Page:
How computer assisted coding can help solve ICD-10 coding problems

Carl Natale
by Carl Natale
How computer assisted coding can help solve ICD-10 coding problems

We love problems that can be solved by throwing a lot of technology at it. The healthcare industry certainly is in love with technology.

For good reason. Technological breakthroughs have led to advances in diagnosis and treatments.

And technology is an asset to the business side of healthcare too. Software and equipment make it more efficient to manage clinical information and run the business of medicine.

But do medical coders rely too much on computer-assisted coding (CAC) applications?

CAC is supposed to make medical coding easier and boost medical coding productivity. If a healthcare provider has already started using a CAC system, it can raise productivity to a level that compensates for the drop caused by ICD-10 implementation.

CAC can do a lot for healthcare providers:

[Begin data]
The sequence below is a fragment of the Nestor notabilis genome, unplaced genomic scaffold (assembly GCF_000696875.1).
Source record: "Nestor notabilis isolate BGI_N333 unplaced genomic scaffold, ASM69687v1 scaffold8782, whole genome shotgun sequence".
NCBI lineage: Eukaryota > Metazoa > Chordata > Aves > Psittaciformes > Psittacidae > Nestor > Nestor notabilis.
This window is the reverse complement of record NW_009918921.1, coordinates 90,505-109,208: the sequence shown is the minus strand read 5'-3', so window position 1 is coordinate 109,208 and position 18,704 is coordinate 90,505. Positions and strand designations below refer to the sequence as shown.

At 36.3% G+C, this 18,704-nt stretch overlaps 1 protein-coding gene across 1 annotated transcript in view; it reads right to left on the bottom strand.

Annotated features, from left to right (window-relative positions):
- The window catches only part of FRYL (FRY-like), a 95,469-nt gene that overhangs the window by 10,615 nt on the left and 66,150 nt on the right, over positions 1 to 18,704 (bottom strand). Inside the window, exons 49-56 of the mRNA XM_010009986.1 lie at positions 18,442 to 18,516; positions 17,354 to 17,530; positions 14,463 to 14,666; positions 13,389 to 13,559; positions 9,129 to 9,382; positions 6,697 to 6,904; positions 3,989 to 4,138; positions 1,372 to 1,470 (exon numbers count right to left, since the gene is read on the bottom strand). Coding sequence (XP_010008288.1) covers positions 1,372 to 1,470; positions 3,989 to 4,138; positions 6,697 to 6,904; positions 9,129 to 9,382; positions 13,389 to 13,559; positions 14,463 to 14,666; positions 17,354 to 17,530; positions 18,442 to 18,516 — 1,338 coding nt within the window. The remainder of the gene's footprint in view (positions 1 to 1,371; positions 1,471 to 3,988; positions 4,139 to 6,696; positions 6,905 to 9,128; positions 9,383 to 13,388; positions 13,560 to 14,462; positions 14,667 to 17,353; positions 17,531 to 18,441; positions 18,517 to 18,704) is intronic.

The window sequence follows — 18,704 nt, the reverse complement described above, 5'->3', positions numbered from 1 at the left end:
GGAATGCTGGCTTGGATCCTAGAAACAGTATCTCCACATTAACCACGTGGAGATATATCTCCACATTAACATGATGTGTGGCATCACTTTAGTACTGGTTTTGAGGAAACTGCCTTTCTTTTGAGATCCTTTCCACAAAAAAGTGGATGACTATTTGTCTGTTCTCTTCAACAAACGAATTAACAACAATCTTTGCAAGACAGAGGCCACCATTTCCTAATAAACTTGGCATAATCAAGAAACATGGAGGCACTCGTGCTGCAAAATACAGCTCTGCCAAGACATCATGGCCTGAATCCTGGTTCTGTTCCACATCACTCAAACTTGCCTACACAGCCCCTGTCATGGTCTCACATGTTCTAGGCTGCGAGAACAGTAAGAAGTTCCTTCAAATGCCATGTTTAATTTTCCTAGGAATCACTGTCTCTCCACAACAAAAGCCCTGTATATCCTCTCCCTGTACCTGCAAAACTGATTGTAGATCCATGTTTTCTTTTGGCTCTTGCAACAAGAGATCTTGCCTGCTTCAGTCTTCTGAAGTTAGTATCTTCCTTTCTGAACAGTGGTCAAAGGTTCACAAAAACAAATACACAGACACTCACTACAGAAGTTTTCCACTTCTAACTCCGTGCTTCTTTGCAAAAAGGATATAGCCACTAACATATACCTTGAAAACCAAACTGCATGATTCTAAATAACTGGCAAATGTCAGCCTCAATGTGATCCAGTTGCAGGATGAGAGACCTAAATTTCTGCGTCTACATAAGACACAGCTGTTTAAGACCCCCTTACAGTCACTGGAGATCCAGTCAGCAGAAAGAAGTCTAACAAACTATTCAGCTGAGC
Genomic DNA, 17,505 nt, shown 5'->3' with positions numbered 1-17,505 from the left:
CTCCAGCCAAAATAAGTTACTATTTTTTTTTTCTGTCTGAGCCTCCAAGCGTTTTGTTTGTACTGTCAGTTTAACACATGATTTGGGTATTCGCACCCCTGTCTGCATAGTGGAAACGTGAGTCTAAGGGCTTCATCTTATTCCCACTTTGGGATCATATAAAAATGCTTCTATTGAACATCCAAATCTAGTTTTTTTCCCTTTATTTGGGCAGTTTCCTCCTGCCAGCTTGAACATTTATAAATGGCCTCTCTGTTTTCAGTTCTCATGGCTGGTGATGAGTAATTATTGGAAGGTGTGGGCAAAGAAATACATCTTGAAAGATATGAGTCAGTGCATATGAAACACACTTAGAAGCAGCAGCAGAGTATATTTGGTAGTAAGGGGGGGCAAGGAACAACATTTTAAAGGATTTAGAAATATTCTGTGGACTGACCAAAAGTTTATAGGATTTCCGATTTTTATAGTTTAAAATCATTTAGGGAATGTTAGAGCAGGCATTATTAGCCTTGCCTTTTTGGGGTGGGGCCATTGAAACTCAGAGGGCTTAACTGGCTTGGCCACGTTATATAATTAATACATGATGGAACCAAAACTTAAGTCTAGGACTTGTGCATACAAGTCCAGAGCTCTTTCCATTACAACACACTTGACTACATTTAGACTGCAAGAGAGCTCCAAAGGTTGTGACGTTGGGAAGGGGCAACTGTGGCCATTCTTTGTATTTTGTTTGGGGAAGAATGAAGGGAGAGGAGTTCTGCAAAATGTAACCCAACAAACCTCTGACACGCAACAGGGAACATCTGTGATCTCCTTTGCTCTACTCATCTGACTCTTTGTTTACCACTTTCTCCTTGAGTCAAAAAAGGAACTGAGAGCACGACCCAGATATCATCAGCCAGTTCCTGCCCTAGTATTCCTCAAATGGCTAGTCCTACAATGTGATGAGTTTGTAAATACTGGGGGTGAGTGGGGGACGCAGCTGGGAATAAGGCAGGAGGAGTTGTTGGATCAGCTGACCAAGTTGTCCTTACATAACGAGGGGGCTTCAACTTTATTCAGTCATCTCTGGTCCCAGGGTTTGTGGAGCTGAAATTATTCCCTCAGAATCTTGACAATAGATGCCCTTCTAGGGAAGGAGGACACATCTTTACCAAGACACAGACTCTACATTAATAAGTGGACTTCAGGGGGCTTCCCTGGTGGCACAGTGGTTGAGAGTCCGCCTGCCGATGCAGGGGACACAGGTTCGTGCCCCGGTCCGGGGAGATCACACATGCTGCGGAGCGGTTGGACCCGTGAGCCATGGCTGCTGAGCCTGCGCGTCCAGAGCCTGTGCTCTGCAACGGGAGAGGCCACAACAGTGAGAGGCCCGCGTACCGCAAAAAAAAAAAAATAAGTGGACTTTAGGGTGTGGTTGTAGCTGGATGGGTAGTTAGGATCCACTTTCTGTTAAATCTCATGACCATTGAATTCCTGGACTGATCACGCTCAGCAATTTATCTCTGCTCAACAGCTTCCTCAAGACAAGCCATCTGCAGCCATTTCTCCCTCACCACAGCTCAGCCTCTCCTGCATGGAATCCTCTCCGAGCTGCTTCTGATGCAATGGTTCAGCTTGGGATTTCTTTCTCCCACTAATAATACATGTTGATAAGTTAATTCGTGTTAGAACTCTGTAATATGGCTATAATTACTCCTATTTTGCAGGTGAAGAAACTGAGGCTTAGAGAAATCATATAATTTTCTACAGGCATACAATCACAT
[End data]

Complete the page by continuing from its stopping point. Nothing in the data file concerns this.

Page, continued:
• Increase medical coding productivity and efficiency
  • Increase medical coding consistency
  • Create a medical coding audit trail
  • Create data queries
  • Allow more comprehensive medical code assignment
  • Improve medical coding accuracy
  • Decrease medical coding costs
  • Use  free text for recording documentation
  •  Improve systems through feedback

But CAC doesn't do so much for medical coding accuracy and productivity. CAC can be an asset in the ICD-10 transition if:

  • Templates and interfaces need to be built to do the job properly.
  • Electronic health records (EHR) templates need to be customized to maximize your clinical documentation improvement (CDI) initiative.

And medical providers have to protect their CAC systems form infection by GIGO.

Garbage in. Garbage out.

The systems won't work when physicians don't enter the correct information to generate ICD-10 codes.

It's also worth noting that the Cleveland Clinic tested medical coders who used CAC to help assign medical codes to cases and compared their work against unassisted medical coders. The study found:

  • CAC helps medical coders process claims more quickly.
  • CAC did not increase errors in medical claims that were more quickly processed by medical coders.
  • If CAC were only used to process medical claims with medical coders, errors increased.
  • As CAC systems "learned," accuracy improved.

The Cleveland Clinic study reinforces the lesson that medical coders cannot rely on CAC systems. They need to verify the suggested codes even when clinical documentation is specific enough to support ICD-10 diagnoses.